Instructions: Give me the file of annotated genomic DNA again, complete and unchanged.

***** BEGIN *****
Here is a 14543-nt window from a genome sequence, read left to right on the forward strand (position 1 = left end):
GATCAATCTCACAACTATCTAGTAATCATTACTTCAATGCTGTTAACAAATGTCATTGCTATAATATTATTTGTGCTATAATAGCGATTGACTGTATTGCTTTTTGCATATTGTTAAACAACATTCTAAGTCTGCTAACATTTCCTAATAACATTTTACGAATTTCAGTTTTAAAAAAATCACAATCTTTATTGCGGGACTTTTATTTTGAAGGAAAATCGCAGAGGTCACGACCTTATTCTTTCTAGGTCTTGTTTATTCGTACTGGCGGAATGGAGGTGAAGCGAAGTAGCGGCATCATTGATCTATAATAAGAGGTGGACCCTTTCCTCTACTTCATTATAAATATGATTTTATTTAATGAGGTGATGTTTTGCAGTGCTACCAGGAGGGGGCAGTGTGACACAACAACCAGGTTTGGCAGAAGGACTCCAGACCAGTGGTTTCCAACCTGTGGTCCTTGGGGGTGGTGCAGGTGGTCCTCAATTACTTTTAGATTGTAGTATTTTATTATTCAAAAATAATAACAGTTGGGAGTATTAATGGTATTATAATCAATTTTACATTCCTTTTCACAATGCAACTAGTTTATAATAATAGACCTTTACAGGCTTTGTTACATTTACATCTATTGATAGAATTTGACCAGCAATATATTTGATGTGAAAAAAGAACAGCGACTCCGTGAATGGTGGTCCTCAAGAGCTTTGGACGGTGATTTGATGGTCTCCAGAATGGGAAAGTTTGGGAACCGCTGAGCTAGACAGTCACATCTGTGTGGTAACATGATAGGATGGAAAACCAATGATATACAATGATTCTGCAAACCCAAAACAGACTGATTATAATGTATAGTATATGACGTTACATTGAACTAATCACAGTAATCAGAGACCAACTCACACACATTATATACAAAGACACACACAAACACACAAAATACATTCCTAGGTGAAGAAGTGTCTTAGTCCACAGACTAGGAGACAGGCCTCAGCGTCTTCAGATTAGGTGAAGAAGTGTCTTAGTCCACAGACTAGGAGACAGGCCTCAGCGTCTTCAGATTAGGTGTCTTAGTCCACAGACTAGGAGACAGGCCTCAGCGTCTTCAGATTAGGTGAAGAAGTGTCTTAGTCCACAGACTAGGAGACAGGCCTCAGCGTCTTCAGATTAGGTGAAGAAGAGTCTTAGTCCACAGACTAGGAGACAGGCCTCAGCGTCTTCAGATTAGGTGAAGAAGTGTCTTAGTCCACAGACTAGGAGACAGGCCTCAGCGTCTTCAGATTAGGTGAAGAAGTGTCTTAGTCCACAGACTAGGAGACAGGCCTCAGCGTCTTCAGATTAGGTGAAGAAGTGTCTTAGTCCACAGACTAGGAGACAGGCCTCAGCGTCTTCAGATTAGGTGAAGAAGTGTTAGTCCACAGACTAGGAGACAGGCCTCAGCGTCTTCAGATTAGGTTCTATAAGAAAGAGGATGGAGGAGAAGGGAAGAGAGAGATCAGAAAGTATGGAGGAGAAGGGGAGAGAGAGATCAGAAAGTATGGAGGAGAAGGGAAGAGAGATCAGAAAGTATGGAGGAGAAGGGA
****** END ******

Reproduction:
Here is a 14543-nt window from a genome sequence, read left to right on the forward strand (position 1 = left end):
GATCAATCTCACAACTATCTAGTAATCATTACTTCAATGCTGTTAACAAATGTCATTGCTATAATATTATTTGTGCTATAATAGCGATTGACTGTATTGCTTTTTGCATATTGTTAAACAACATTCTAAGTCTGCTAACATTTCCTAATAACATTTTACGAATTTCAGTTTTAAAAAAATCACAATCTTTATTGCGGGACTTTTATTTTGAAGGAAAATCGCAGAGGTCACGACCTTATTCTTTCTAGGTCTTGTTTATTCGTACTGGCGGAATGGAGGTGAAGCGAAGTAGCGGCATCATTGATCTATAATAAGAGGTGGACCCTTTCCTCTACTTCATTATAAATATGATTTTATTTAATGAGGTGATGTTTTGCAGTGCTACCAGGAGGGGGCAGTGTGACACAACAACCAGGTTTGGCAGAAGGACTCCAGACCAGTGGTTTCCAACCTGTGGTCCTTGGGGGTGGTGCAGGTGGTCCTCAATTACTTTTAGATTGTAGTATTTTATTATTCAAAAATAATAACAGTTGGGAGTATTAATGGTATTATAATCAATTTTACATTCCTTTTCACAATGCAACTAGTTTATAATAATAGACCTTTACAGGCTTTGTTACATTTACATCTATTGATAGAATTTGACCAGCAATATATTTGATGTGAAAAAAGAACAGCGACTCCGTGAATGGTGGTCCTCAAGAGCTTTGGACGGTGATTTGATGGTCTCCAGAATGGGAAAGTTTGGGAACCGCTGAGCTAGACAGTCACATCTGTGTGGTAACATGATAGGATGGAAAACCAATGATATACAATGATTCTGCAAACCCAAAACAGACTGATTATAATGTATAGTATATGACGTTACATTGAACTAATCACAGTAATCAGAGACCAACTCACACACATTATATACAAAGACACACACAAACACACAAAATACATTCCTAGGTGAAGAAGTGTCTTAGTCCACAGACTAGGAGACAGGCCTCAGCGTCTTCAGATTAGGTGAAGAAGTGTCTTAGTCCACAGACTAGGAGACAGGCCTCAGCGTCTTCAGATTAGGTGTCTTAGTCCACAGACTAGGAGACAGGCCTCAGCGTCTTCAGATTAGGTGAAGAAGTGTCTTAGTCCACAGACTAGGAGACAGGCCTCAGCGTCTTCAGATTAGGTGAAGAAGAGTCTTAGTCCACAGACTAGGAGACAGGCCTCAGCGTCTTCAGATTAGGTGAAGAAGTGTCTTAGTCCACAGACTAGGAGACAGGCCTCAGCGTCTTCAGATTAGGTGAAGAAGTGTCTTAGTCCACAGACTAGGAGACAGGCCTCAGCGTCTTCAGATTAGGTGAAGAAGTGTCTTAGTCCACAGACTAGGAGACAGGCCTCAGCGTCTTCAGATTAGGTGAAGAAGTGTTAGTCCACAGACTAGGAGACAGGCCTCAGCGTCTTCAGATTAGGTTCTATAAGAAAGAGGATGGAGGAGAAGGGAAGAGAGAGATCAGAAAGTATGGAGGAGAAGGGGAGAGAGAGATCAGAAAGTATGGAGGAGAAGGGAAGAGAGATCAGAAAGTATGGAGGAGAAGGGA